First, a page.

Microsoft Excel Finally Worth It for Apple Users

Microsoft Excel for Mac -- for business? Potentially, yes.

As much as Microsoft ( MSFT) and Apple ( AAPL) hate to admit it, there is one place the bitter rivals openly cooperate: business process software. Microsoft's Office lineup of Word, PowerPoint and Excel running on Macs is probably the oldest and, by some measures, most successful software brand for both companies. Excel hit its 25-year anniversary in September. And with Apple's fortunes on the rise, the entire Office for Mac group has gained cache inside Redmond. To wit, the group just released its latest upgrade, Office 2011, which packs faster performance, new features and a long-overdue trip to the woodshed for Entourage, Office for Mac's ridiculous e-mail client. Microsoft Outlook, the standard communications platform for business, now works for Macs and PCs.

I got an in-depth demo from Excel for Mac product manager Gavin Shearer, and I have been testing a final version for several weeks, focusing on Excel as a quant tool on the Mac.

Here's what the bean counter in you needs to know:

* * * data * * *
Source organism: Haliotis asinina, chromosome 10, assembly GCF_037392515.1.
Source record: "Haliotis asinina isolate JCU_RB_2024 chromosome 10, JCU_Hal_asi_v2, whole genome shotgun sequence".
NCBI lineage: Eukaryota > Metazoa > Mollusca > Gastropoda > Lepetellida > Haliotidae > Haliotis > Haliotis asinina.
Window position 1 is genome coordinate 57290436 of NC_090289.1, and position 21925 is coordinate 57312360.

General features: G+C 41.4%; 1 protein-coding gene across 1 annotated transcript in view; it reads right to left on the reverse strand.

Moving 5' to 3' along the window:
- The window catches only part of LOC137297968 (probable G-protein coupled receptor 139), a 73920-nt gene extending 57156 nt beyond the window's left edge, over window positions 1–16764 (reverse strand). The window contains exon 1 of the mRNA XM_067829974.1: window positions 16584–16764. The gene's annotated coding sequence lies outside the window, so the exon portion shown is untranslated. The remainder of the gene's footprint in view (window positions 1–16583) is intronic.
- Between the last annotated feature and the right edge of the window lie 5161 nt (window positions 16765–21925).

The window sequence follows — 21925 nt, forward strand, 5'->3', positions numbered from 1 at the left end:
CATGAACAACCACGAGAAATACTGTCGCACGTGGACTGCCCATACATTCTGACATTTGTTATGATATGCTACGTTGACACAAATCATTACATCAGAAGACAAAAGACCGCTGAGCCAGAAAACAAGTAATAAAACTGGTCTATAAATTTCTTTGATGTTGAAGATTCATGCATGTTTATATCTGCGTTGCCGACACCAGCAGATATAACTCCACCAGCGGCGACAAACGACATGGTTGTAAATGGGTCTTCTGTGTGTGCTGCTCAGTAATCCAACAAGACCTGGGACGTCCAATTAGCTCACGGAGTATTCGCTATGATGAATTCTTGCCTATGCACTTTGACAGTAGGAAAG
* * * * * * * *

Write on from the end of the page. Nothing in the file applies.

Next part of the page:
WHAT YOU GET
This is a legit version of Excel that really works on the Mac.

No matter what Google's ( GOOG) Spreadsheets, Apple's Numbers or Sun's OpenOffice claims, without question Microsoft Excel is still the king of spreadsheets. It is fast, unbelievably flexible and the backbone of just about any successful business I am aware off. Problem was, running Excel on the Mac was a royal pain. Spreadsheets often would not export properly, charts and formulas would go south and for some nutty reason performance was flat. Basically, if you needed Excel, you needed a PC.

If you liked this article you might like

Why Amazon's Reported Smart Glasses Might Be Just a Niche Product -- For Now

Crazy Weak U.S. Dollar Will Make These 10 Companies Huge Winners

Dow, S&P 500 Set New Records as Fed Moves to Unwind Balance Sheet

Stocks In Negative Territory as Chances for December Hike Surge

Adobe Is a Horse -- Jim Cramer Explains Why